Second, why think that constancy is permissible anyway? Surely the anti-Humean’s discovery that (under certain assumptions) constancy is not rationally permissible is at best a mildly surprising fact, not a reductio of DAB.
Lewis disagrees. He holds, not just that constancy is rationally permissible, but that it is rationally required, on the basis of the following argument:
If [W] were maximally specific merely in all “factual” respects
relevant to its value, and if the Desire-as-belief Thesis were true,
then it would be no surprise if a change in belief changed our
minds about how good it would be that [W], and thereby affected
the value of [W]. But the subcase [i.e. W] was supposed to be
maximally specific in all relevant respects — and that includes all
relevant propositions about what would and would not be good.
The subcase has a maximally specific hypothesis about what
would be good built right into it. So in assigning it a value, we do
not need to consult our opinions about what is good. We just
follow the built-in hypothesis … It is unintelligible how a shift in
opinions about what is good could affect the value of any of the
maximally specific [W]’s … .(1988, p. 332)(20)
A point-proposition W is maximally specific in all respects, being true at exactly one possible world. (So, for vividness, we may think of W as a maximally consistent set of sentences.) A fortiori, it is maximally specific in evaluative respects: for any sentence of the form “A is good”, W will specify whether it is true or false (assuming, as the anti-Humean does, that such sentences do have truth values). So, once the rational agent grasps W, there is just no wiggle room to vary the value he assigns to it, any more than he may vary his opinion about whether W implies that there are blue swans. So Lewis argues.
We reply as follows. It is highly plausible that all evaluative facts supervene on purely descriptive facts. Assume this is so, and that all propositions are either evaluative or purely descriptive. Then any worlds [w.sub.1], [w.sub.2] that are descriptively exactly alike are also exactly alike in respect of what is good, in which case [w.sub.1] = [w.sub.2], and so [W.sub.1] = [W.sub.2]. Suppose an agent desires a proposition A that is maximally specific in all descriptive respects. Then, given the supervenience thesis, if A is true at [w.sub.1] and true at [w.sub.2], then [w.sub.1] = [w.sub.2]. In other words, A is a point-proposition. Therefore it is possible to value a point-proposition W by grasping only its specification of descriptive matters. A rational agent may have such values. So it is possible rationally to value a point-proposition W and be unaware or unsure about what is good at the world at which it is true. And therefore changing one’s mind about the value one assigns to point-propositions is not irrational.
To this it may be objected that the ideally rational agent will be a priori certain of exactly what supervenes on what; in particular, given the descriptive specification of some w, he will have worked out, with a priori certainty, exactly what is good at w.
Perhaps this is right. But now the conception of rational agency is truly hyper-idealised: the rational agent not only has point-values, but a mind-boggling stock of a priori certainties. Very well, such a hyper-rational agent cannot obey the desire-as-belief thesis. That is certainly interesting, but the sensible anti-Humean will protest that he had a much less demanding sense of rationality in mind, one that might intelligibly serve as a norm for all-too-human agents. Let Hume be right about hyper-rational agents; that is at best only a partial victory.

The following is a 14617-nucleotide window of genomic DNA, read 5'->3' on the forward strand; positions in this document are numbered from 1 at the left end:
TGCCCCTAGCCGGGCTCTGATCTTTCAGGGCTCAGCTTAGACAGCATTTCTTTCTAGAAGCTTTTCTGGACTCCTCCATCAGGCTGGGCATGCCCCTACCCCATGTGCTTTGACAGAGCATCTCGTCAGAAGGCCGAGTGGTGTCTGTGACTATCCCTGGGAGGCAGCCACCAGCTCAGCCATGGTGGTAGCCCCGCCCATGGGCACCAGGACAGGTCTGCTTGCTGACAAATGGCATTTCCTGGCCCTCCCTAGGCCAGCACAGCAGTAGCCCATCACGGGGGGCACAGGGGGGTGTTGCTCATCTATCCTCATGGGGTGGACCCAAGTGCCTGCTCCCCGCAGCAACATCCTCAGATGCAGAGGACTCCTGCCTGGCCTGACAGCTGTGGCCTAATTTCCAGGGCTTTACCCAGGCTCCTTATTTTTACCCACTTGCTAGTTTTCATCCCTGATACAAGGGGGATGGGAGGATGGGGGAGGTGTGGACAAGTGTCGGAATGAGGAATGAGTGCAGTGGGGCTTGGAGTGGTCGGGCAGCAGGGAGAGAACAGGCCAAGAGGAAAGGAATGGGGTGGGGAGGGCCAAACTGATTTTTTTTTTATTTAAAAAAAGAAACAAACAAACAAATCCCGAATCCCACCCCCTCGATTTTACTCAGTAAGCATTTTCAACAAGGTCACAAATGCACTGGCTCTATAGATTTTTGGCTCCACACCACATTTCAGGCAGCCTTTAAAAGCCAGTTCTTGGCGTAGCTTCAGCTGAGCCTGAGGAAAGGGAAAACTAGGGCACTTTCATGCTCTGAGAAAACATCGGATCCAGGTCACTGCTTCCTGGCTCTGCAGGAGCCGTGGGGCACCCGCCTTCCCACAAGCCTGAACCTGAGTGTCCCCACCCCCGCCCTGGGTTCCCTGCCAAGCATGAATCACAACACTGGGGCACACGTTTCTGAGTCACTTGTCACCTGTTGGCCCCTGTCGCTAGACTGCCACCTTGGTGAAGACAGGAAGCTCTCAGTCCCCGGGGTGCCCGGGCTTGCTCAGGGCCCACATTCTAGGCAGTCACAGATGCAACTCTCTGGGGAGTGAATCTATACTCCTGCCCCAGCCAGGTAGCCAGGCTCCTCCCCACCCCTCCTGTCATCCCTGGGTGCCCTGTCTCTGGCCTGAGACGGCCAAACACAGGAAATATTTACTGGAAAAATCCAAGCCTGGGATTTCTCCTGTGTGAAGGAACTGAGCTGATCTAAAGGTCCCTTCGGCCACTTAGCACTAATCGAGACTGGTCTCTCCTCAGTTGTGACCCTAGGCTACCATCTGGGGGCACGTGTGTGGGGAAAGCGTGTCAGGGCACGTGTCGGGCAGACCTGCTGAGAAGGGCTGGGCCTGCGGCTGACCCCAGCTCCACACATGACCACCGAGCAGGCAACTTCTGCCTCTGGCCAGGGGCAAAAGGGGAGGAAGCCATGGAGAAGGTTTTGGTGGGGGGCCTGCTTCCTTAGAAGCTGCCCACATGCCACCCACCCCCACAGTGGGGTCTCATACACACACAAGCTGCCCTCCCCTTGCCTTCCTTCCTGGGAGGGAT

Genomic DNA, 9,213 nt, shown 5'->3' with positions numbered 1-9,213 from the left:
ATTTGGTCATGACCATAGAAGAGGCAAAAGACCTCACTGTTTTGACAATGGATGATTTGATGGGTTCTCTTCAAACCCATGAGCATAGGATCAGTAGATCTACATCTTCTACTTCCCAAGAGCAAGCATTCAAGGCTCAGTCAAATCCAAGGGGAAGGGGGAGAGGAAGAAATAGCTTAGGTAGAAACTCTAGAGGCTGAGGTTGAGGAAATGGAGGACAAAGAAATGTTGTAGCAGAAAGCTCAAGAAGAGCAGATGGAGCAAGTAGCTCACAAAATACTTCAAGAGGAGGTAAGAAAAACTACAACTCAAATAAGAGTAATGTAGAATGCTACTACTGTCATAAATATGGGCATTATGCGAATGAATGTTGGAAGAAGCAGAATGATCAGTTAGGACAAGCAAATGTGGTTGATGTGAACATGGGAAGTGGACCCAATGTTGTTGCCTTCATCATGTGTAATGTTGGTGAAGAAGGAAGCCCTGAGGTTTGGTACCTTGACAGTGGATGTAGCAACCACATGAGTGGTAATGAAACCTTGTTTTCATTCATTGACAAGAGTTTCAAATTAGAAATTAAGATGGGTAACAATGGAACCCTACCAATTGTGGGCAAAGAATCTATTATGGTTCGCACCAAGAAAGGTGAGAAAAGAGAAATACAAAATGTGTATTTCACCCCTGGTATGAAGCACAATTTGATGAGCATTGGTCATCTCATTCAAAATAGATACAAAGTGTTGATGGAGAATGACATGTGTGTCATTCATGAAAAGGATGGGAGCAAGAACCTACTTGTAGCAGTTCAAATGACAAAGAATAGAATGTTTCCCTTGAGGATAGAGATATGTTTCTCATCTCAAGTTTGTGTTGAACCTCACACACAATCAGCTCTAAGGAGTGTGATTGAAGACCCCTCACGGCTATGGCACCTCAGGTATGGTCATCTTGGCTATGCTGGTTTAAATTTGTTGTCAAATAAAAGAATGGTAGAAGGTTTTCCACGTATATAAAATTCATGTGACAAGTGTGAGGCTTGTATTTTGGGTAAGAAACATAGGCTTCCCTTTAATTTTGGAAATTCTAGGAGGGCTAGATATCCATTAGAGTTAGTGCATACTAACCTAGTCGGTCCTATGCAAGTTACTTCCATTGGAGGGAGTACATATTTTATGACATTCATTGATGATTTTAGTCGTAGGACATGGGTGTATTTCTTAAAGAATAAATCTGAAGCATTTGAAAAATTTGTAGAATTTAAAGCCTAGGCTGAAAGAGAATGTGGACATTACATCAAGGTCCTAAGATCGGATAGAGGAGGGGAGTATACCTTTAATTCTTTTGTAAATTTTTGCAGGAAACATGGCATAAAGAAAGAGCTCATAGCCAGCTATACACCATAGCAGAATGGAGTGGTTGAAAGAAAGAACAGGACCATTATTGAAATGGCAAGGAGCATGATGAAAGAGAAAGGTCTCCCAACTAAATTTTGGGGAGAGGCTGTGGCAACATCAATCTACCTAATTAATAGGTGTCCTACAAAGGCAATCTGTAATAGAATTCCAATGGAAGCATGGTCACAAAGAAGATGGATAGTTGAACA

Moreover, it is a partial victory only if an agent’s value function can be said to measure his degree of desire. We will raise two reasons for doubt.
As we have noted, the Humean needs only the weak thesis that constancy is rationally permissible. But the only good argument in the offing for the weak thesis is Lewis’s, and that purports to show the strong thesis, that constancy is rationally required. Therefore we may assume, as the Humean ought to, the strong thesis. Now the strong thesis has two important implications. First, that the rational agent’s new value function, after he updates on A, is still defined on A. Second, that the rational agent’s new value function, after he updates on the negation of a point-proposition W, is still defined on W Each of these two consequences of the strong thesis provides a reason for doubting that V measures the agent’s degree of desire, as follows.
First, it is a folk psychological platitude that the desire for A is (or, at least, rationally ought to be) extinguished when the agent comes to believe A with certainty. (In fact, all we need is the assumption that losing this desire is rationally permissible; but let’s stick with the stronger claim.) If you desire that Lara be at the party, and you come to be sure that she is at the party, then your desire ought to disappear (typically, of course, others will take its place). So when an agent updates on A, his new value function applied to A should be undefined. But of course it is not: assuming constancy, the agent’s new value function applied to A will either remain equal to V(A) (if V is updated, with the requirement that [C.sub.A] = ([C.sub.A])A) or at any rate (with V ratio-weighted and employing some other method of updating) will be perfectly well-defined.(21) Any rational agent, according to decision theory, always values every proposition he believes with certainty. But rational agents, according to folk psychology, do not desire such propositions.(22)